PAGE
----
Bloomberg News

Lira Short a Risk as Turkey Bank Plays ‘Hardball,’ Citi Says

October 05, 2011

(Updates with auction results in fourth paragraph.)

Oct. 5 (Bloomberg) -- Investors who expect Turkey’s lira to depreciate will “suffer” as the central bank intervenes to defend the currency with large dollar auctions, Citigroup Global Markets Ltd. said.

“The Central Bank of Turkey will play hardball in foreign currency going forward, and their reserve position allows for that,” Luis Costa, a London-based emerging-markets strategist with Citigroup, wrote in a report e-mailed to clients today. “Shorts in the Turkish lira will suffer as the central bank is likely to increase the magnitude of currency interventions.”

Investors who sell short hope to profit by borrowing assets, selling them and then repurchasing them at a lower price before returning them to the holder.

The central bank sold $750 million for liras today after offering as much as $1.35 billion in a daily auction, its biggest since starting daily sales on Aug. 5. The bank got $1.83 billion in bids, compared with $375 million yesterday when it sold $140 million.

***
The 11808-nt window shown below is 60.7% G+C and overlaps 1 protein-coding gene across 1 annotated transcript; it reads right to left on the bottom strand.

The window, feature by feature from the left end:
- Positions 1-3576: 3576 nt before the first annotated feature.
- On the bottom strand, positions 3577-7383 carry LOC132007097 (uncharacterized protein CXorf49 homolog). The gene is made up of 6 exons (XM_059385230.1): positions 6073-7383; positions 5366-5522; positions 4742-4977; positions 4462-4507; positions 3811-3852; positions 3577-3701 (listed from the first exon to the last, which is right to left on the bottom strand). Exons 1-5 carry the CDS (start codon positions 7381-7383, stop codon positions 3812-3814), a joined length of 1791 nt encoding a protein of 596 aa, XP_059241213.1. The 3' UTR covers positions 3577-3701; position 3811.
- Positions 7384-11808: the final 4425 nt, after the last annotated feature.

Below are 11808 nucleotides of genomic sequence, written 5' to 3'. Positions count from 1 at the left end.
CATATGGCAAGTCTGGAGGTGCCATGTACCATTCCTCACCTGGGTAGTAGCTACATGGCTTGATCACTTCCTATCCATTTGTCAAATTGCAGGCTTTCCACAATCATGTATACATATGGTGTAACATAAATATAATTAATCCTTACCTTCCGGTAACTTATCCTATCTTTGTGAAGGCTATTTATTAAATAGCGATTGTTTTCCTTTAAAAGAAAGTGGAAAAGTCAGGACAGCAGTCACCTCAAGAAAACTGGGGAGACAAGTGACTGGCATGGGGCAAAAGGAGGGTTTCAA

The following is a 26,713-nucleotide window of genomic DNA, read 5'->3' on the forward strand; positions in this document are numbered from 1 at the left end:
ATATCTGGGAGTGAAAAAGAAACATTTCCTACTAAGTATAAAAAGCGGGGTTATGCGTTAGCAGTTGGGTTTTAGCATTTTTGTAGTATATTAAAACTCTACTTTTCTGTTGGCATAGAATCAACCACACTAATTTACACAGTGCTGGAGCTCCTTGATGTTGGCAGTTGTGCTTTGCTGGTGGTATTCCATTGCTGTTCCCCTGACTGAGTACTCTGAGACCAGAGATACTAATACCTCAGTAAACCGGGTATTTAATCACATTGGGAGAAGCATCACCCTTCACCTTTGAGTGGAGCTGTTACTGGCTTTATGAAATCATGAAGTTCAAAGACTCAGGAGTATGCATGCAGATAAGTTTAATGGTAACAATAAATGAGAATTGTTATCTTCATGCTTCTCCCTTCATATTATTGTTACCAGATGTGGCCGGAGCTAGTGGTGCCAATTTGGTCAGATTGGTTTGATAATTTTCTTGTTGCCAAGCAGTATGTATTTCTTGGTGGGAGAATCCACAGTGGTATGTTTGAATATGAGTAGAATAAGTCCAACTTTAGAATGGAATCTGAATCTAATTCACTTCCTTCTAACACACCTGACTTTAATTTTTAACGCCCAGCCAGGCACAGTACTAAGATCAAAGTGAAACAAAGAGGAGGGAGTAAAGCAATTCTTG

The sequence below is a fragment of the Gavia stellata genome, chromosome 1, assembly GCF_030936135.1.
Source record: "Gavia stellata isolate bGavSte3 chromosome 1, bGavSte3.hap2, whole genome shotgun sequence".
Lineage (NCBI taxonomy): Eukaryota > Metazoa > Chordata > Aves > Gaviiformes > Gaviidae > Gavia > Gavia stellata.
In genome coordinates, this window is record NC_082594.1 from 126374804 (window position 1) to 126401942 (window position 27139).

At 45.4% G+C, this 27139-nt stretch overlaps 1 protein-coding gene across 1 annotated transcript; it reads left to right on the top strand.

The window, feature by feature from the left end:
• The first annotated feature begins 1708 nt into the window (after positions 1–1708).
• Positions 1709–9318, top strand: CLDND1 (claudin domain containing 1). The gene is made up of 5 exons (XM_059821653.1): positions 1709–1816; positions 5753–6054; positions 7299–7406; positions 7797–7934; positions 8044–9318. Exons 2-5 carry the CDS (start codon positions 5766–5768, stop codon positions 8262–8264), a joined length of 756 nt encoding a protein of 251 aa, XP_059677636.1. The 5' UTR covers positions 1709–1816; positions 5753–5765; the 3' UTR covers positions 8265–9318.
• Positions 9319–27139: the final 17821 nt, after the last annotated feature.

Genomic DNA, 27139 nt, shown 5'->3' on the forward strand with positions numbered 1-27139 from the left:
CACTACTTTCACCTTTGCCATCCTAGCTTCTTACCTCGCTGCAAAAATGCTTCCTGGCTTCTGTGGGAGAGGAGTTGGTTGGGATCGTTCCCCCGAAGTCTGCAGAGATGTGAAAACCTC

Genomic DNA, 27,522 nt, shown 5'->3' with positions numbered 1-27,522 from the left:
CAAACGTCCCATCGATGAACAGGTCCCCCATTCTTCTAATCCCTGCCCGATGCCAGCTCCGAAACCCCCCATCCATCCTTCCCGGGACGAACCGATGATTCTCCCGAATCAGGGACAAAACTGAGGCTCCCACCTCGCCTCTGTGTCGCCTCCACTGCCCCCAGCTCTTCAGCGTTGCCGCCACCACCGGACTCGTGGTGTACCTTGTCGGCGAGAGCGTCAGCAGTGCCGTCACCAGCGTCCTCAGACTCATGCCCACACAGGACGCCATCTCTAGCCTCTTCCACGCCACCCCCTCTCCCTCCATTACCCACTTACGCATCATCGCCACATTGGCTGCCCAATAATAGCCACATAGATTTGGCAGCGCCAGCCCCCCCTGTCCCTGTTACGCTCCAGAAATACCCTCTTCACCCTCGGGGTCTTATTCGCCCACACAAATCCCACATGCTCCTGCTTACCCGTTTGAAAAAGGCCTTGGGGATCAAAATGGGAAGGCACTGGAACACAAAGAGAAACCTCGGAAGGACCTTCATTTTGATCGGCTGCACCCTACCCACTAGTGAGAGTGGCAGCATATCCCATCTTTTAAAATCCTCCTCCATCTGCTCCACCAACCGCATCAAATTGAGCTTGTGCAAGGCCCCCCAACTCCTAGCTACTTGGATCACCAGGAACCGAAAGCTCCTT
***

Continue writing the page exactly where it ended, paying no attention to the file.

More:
The lira rebounded from a record low against the dollar reached yesterday after the auction announcement, strengthening 1 percent to 1.8688 by 2:30 p.m. in Istanbul.

“I don’t think the central bank will give Turkish lira shorts an easy life,” Costa wrote in a separate e-mail. “Foreign-currency interventions seldom change the direction of the markets, but slows the pace of deterioration. At this point it makes sense for the central bank to show more sizable volumes as they try to defend these 1.8000 to 1.9000 big levels.”

Turkey’s foreign-currency reserves stood at $85.6 billion last week, down from a 2011 high of $93.3 billion on July 8, according to central bank data on Bloomberg.

The central bank said in a statement today that “large amounts” of dollar sales could continue to limit volatility in the value of the lira.

--Editors: Ana Monteiro, Linda Shen

To contact the reporter on this story: Benjamin Harvey in Istanbul at bharvey11@bloomberg.net

To contact the editor responsible for this story: Gavin Serkin at gserkin@bloomberg.net


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